One-third of all parasites could go extinct by 2070 • Earth.com
More than a third of parasites worldwide could go extinct by 2070, proving parasites are more endangered by climate change than their hosts.
09-06-2017

One-third of all parasites could go extinct by 2070

Parasites are known as harbingers of disease and can cause many problems for humans, pets, and livestock. But parasites are also an important part of the ecosystem whose populations are shrinking due to climate change, which could have unforeseen adverse effects.

A new study set out to find just how parasites across the world would be impacted by climate change.

The presence of parasites can indicate a healthy, working ecosystem. Parasites like tapeworms, mites, ticks, lice, and fleas are crucial components of a balanced ecosystem, as they help control wildlife populations and keep the food chain from growing stagnant.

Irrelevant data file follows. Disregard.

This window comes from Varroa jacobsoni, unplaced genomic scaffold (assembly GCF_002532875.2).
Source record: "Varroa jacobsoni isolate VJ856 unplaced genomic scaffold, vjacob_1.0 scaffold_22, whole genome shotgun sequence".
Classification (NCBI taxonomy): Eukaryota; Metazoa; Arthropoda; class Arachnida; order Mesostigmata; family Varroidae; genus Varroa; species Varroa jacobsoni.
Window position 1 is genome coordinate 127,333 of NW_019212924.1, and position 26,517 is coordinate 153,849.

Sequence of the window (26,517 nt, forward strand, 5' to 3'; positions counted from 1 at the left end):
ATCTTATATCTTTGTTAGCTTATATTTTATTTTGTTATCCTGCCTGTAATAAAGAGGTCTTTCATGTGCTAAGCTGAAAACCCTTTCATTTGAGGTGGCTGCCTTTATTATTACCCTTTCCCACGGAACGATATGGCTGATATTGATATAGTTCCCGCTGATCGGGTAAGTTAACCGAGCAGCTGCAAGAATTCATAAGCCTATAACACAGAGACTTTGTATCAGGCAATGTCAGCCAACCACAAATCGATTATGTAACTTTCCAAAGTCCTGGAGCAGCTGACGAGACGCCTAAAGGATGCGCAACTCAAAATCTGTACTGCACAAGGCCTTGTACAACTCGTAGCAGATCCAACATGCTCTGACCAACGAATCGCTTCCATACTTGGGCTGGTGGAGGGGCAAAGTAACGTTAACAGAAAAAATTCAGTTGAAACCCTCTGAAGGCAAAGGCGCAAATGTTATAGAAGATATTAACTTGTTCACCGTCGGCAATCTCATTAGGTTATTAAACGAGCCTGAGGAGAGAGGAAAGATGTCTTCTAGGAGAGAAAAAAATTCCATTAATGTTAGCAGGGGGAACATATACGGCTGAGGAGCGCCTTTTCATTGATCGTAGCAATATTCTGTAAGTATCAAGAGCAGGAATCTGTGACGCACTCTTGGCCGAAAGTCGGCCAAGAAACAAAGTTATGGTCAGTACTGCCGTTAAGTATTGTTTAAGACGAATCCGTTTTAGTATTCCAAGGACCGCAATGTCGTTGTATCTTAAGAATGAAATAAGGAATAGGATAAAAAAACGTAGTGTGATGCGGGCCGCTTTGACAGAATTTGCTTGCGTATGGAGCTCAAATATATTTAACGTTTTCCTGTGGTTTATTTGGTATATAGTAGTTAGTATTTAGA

“Having parasites is a good indicator that the ecosystem has been stable. It means the system has a diversity of animals in it and that conditions have been consistent long enough for these complex associations to develop,” said Anna J. Phillips, research zoologist and curator of the US National Parasite Collection at the Smithsonian Institution’s National Museum of Natural History.

The US National Parasite Collection is a massive compilation of parasites from all the world that started in 1892. The team, comprised of 17 researchers from eight countries, used the US Parasite Collection as the focal part of the study, taking note of the geographical records attached to the parasites indicating where they could be located.

By monitoring the parasites geographical locations, researchers were able to configure how the parasites would be affected by climate change over the years.

The findings show that more than a third of parasite species worldwide could go extinct by 2070, proving parasites are more endangered by climate change than their hosts.

“Parasites are definitely going to face major extinction risk in the next 50 years,” said Colin Carlson, lead author of the study and graduate student from the University of California, Berkeley.

The research team hopes that their data will show how important parasite inclusion is to conservation efforts and future studies involving climate change.

By Kay Vandette, Earth.com Staff Writer

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